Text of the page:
Marine Animals Regularly Seen In Plettenberg Bay…

Percentage chance of seeing the following on any one day, except high Whale Season, when the chances of seeing whales improve to 100% on most days – with a Bay full of Southern Rights, close encounters are as close to assured as possible when dealing with free and wild marine mammals.

Whales 80%
Dolphins 75%
Seals & Seabirds 100%

Humpback, Southern Right & Brydes Whales

The Southern Right Whales can be seen in our waters during the winter months, June to October when they migrate from their sub-Antarctic feeding grounds to our sheltered bay to give birth, raise calves and breed. They are slow moving but give spectacular displays of breaching, lob tailing and spy hopping. From mid-June to October we see the Humpback Whales on their annual migration from the Antarctic to their breeding grounds of Madagascar and Mozambique. The Bryde’s Whales are permanent residents, to be seen all year round along our coastline. (Research Project Pending). Minke Whales and other Rare Species are also occasional visitors and on three occasions we have seen seven cetacean species on one trip.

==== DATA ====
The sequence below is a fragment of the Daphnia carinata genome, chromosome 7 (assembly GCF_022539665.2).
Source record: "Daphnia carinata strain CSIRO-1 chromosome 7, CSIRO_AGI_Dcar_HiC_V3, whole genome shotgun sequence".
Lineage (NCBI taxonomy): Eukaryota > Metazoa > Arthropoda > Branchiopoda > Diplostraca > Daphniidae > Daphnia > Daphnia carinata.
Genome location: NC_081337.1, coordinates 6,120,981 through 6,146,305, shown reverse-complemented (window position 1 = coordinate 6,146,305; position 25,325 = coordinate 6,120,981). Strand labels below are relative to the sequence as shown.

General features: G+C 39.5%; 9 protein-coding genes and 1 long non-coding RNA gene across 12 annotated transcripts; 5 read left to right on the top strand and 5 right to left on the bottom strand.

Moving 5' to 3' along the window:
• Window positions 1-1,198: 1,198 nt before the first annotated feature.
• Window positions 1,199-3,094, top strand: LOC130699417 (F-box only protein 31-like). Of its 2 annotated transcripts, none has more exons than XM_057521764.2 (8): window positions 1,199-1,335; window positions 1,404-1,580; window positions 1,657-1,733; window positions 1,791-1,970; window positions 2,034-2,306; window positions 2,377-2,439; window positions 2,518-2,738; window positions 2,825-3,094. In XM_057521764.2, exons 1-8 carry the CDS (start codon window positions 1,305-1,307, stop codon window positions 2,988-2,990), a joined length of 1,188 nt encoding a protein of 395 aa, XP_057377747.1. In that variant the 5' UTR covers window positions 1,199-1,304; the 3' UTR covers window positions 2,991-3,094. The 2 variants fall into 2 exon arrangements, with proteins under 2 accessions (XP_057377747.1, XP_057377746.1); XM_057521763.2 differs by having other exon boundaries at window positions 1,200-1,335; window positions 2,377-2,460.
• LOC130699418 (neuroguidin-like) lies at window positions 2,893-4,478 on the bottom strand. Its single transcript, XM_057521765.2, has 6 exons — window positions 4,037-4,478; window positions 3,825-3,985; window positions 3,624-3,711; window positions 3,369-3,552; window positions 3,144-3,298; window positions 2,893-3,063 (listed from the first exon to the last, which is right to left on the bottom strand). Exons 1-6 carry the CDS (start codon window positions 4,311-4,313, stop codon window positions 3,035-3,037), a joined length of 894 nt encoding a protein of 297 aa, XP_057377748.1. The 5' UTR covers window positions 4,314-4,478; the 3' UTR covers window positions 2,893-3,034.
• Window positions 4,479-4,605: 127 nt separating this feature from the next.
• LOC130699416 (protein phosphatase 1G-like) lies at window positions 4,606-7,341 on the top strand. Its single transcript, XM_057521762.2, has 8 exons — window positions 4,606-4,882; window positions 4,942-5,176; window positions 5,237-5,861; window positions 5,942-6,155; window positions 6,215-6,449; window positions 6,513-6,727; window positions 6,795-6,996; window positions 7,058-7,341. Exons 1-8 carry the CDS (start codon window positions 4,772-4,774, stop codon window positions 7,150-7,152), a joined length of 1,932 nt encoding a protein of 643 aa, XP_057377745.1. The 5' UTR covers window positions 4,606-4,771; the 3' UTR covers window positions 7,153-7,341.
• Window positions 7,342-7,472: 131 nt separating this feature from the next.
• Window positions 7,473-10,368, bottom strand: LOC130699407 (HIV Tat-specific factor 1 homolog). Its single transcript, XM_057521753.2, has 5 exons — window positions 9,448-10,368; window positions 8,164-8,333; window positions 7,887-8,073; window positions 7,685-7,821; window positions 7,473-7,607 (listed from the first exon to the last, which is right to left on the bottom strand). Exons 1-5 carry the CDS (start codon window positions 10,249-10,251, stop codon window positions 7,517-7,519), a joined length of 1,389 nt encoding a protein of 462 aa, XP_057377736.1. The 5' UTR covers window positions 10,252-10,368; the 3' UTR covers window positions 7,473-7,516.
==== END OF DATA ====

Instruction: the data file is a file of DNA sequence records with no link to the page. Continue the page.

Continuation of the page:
Dolphins & Orcas (or Killer Whales)

Throughout the whole year you can observe the playful and very active Bottlenose Dolphins, which are often encountered in large groups. The rare and shy Indopacific Humpback Dolphin is a worldwide endangered species and small pods live along our coastline. The fascinating Common Dolphins, very agile and one of the fastest swimmers, occur in large groups of 2000 or more individuals, further out on the open sea. Orcas or Killer Whales, which also belong to the dolphin family are transient in this ocean and occur occasionally throughout the year.

Seals and Sharks

A large and very active colony of Cape Fur Seals lives permanently on the Robberg Peninsula and they can be seen in and around the bay and are endemic to South Africa. Sharks, apart from the
famous Great White Sharks, we encounter Hammerheads, Ragged Tooth and Maco Sharks.


Along our coastline we see the African Black Oyster Catcher, South Africa’s second most endangered coastal bird, as well as Gull, Cormorant and Tern Species. Further out to sea we regularly encounter many fascinating Pelagic Birds: Albatross, Petrels, Shearwaters, Cape Gannets.

Bryde’s Whale – Balaenopters Edeni